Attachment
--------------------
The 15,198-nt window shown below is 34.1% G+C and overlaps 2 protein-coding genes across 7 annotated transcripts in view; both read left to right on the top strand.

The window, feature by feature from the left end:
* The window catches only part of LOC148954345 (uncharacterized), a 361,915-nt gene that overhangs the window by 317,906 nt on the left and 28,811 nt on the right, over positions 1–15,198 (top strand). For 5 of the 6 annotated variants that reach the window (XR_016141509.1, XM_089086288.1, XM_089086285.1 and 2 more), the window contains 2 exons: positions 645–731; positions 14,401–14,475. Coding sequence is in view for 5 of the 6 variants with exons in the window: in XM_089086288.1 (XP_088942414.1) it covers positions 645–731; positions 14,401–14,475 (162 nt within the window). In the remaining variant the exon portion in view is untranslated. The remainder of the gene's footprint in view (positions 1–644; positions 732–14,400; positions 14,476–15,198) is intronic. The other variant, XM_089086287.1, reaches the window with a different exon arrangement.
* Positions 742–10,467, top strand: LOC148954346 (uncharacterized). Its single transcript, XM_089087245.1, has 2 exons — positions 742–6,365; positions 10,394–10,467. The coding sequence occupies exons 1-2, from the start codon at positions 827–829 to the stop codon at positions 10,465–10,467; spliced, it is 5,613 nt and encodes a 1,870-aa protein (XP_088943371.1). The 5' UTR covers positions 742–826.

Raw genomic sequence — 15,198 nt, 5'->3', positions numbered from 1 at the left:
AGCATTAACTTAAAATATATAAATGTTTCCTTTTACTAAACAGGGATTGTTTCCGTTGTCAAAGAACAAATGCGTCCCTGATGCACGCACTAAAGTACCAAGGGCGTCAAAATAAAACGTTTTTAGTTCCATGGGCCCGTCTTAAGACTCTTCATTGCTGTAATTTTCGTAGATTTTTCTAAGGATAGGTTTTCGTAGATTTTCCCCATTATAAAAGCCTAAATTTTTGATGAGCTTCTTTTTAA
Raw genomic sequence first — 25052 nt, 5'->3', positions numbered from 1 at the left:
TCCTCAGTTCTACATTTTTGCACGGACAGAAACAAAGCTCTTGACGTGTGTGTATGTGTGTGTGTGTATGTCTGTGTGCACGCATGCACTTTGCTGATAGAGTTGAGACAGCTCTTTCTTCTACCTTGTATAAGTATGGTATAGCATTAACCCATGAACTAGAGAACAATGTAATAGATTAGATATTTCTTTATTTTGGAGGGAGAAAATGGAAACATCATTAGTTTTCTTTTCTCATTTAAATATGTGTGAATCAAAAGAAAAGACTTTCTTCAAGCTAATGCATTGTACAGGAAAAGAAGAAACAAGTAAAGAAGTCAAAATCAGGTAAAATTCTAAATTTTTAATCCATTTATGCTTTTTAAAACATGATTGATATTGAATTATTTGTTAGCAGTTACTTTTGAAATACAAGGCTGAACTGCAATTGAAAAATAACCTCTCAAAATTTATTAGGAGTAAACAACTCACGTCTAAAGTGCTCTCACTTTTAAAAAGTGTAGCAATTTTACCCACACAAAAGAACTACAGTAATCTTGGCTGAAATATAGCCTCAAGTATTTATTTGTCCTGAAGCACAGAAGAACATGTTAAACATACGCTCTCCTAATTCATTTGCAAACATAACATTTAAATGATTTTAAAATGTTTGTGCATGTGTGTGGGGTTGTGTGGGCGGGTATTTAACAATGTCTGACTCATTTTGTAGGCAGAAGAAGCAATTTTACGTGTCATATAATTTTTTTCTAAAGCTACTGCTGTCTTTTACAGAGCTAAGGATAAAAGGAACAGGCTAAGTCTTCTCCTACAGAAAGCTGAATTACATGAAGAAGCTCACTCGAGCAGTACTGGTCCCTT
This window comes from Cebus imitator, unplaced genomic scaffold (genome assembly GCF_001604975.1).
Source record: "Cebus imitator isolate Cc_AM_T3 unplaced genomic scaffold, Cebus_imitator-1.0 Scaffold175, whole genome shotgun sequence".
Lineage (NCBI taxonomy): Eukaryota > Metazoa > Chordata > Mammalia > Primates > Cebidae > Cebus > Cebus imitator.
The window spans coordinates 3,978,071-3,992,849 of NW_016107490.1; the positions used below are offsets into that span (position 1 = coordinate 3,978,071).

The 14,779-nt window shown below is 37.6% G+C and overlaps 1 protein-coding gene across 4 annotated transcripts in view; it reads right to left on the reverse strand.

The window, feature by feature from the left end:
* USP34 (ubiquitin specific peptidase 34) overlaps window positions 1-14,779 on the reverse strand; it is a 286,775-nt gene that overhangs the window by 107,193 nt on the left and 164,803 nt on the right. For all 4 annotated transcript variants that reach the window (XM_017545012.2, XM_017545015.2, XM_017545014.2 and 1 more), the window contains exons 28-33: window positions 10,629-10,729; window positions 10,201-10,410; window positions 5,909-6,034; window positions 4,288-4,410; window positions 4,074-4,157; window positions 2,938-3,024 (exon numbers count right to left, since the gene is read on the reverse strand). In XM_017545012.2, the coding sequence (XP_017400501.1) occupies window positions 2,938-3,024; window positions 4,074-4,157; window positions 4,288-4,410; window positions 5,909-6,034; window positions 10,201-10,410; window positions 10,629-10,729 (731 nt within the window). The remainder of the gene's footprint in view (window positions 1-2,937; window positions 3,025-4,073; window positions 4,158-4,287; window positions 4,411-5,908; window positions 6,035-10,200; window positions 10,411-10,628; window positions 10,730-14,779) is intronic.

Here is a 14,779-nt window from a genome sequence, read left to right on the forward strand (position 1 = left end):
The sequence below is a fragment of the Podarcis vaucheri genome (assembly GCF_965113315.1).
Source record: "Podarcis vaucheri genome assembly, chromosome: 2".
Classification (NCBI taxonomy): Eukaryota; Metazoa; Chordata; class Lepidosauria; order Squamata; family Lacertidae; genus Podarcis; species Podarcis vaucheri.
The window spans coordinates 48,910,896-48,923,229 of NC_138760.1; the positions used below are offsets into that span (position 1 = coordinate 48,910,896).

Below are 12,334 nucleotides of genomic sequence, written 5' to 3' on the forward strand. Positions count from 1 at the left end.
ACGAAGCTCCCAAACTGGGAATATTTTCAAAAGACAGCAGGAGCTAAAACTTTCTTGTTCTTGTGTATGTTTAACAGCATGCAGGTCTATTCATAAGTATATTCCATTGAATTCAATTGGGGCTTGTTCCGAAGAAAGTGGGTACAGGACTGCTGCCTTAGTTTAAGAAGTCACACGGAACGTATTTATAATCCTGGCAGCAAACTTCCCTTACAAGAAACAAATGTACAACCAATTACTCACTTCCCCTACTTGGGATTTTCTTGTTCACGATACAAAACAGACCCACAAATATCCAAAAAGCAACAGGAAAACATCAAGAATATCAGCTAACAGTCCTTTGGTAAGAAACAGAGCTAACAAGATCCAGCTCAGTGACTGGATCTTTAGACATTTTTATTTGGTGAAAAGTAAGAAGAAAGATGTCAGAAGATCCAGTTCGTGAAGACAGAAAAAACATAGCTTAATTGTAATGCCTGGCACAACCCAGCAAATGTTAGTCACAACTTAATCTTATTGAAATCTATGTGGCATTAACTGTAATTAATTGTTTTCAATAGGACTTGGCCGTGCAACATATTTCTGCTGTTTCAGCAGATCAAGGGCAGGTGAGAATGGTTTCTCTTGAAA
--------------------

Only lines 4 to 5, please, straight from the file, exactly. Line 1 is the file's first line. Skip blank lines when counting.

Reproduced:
* Positions 742–10,467, top strand: LOC148954346 (uncharacterized). Its single transcript, XM_089087245.1, has 2 exons — positions 742–6,365; positions 10,394–10,467. The coding sequence occupies exons 1-2, from the start codon at positions 827–829 to the stop codon at positions 10,465–10,467; spliced, it is 5,613 nt and encodes a 1,870-aa protein (XP_088943371.1). The 5' UTR covers positions 742–826.

Raw genomic sequence — 15,198 nt, 5'->3', positions numbered from 1 at the left: